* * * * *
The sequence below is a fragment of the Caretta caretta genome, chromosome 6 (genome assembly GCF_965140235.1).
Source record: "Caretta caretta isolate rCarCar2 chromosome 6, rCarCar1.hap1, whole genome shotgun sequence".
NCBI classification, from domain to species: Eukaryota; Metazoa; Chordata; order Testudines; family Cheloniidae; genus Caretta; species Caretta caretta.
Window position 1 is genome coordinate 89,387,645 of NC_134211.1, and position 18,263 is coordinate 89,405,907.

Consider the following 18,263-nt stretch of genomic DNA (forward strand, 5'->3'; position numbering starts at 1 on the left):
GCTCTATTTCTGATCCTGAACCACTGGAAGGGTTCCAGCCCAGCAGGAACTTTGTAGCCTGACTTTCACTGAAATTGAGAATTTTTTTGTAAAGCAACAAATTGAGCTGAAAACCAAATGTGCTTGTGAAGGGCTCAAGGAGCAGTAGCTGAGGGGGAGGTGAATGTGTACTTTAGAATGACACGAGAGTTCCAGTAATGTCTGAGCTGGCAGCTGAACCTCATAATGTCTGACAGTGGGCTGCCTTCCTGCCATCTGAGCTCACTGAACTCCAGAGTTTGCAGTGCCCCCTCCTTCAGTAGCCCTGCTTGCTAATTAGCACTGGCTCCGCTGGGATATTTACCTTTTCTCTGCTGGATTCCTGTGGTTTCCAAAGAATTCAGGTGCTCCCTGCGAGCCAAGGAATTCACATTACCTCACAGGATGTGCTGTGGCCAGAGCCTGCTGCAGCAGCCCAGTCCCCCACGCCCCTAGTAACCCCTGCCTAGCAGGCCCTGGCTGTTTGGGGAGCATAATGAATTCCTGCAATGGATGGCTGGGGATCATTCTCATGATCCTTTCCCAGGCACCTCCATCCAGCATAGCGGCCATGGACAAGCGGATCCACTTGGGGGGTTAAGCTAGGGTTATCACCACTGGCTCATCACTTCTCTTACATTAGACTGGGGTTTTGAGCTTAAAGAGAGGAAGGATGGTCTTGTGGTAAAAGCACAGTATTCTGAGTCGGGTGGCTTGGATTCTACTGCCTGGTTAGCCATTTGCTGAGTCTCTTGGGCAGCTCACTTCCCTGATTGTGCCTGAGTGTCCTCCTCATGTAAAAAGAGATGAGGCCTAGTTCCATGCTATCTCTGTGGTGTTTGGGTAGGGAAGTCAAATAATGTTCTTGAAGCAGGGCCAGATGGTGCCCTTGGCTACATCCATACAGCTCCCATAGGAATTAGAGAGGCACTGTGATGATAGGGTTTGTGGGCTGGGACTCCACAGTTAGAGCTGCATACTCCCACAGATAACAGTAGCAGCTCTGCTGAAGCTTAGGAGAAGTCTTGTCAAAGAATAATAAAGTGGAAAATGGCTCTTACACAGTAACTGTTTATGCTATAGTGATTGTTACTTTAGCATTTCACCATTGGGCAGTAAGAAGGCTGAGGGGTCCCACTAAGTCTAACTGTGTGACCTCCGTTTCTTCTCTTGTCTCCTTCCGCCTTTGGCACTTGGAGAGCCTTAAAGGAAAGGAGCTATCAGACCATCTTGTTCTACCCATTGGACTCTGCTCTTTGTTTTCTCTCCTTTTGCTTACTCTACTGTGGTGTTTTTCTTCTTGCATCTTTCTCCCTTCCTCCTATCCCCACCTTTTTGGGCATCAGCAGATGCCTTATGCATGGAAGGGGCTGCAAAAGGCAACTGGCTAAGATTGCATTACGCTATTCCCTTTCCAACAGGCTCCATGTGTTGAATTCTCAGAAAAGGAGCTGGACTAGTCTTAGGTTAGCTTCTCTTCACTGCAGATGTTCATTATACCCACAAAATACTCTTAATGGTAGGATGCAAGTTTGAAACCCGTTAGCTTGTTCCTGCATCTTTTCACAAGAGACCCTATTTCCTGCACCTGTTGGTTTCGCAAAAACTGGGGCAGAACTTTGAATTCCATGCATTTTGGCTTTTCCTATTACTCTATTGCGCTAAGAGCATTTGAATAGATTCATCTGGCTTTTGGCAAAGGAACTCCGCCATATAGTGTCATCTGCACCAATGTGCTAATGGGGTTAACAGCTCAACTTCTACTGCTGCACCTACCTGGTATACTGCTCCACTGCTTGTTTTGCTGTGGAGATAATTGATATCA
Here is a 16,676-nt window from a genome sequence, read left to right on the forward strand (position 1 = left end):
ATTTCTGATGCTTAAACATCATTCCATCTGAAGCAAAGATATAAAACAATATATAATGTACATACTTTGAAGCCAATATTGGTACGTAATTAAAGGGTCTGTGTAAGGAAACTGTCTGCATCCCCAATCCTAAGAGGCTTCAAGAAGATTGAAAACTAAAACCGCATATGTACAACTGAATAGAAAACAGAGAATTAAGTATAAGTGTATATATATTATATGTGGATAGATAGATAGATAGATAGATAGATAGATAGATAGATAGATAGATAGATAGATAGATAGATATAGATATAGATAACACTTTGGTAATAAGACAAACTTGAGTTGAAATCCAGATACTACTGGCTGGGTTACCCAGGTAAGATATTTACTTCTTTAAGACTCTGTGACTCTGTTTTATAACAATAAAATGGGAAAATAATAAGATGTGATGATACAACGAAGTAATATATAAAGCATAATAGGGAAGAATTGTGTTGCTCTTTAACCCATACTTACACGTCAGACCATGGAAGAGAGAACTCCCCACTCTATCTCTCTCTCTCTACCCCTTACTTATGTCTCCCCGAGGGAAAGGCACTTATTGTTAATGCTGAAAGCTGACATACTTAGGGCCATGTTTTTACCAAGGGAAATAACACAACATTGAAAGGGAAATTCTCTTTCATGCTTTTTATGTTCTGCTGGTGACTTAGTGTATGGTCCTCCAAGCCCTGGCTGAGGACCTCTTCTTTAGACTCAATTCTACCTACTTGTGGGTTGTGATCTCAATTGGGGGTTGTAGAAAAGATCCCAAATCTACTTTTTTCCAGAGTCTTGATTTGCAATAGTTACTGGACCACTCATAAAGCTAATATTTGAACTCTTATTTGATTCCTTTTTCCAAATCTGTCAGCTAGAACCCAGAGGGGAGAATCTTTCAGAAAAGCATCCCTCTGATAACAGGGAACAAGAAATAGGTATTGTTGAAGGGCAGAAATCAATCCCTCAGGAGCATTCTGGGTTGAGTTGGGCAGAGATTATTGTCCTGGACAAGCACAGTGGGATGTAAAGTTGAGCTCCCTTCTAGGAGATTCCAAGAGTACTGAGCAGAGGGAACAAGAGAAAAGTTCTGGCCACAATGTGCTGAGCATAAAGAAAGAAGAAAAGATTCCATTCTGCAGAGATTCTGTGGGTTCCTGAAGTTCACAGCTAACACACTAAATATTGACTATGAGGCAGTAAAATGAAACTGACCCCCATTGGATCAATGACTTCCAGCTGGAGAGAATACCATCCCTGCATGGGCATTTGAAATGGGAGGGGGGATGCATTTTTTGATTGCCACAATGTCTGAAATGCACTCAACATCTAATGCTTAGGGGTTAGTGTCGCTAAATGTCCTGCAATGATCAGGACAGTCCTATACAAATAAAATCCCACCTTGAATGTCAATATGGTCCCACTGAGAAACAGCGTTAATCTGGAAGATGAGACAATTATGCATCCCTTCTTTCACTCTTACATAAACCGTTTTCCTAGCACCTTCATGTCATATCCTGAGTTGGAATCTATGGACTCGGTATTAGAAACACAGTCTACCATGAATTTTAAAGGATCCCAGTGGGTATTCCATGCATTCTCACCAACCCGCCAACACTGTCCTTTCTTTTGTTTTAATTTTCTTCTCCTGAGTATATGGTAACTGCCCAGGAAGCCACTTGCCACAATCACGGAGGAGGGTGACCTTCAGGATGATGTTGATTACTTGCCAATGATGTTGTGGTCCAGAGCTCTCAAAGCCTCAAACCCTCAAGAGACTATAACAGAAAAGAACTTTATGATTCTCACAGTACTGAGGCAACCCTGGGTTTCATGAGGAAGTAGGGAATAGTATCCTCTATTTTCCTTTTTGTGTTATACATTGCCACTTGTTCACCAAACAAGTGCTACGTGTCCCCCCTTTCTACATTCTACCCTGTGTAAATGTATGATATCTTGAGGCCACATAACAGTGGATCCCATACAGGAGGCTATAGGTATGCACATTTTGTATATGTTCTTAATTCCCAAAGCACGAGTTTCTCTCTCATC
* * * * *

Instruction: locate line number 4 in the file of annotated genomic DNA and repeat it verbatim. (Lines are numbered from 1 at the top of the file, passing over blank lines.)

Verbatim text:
Window position 1 is genome coordinate 89,387,645 of NC_134211.1, and position 18,263 is coordinate 89,405,907.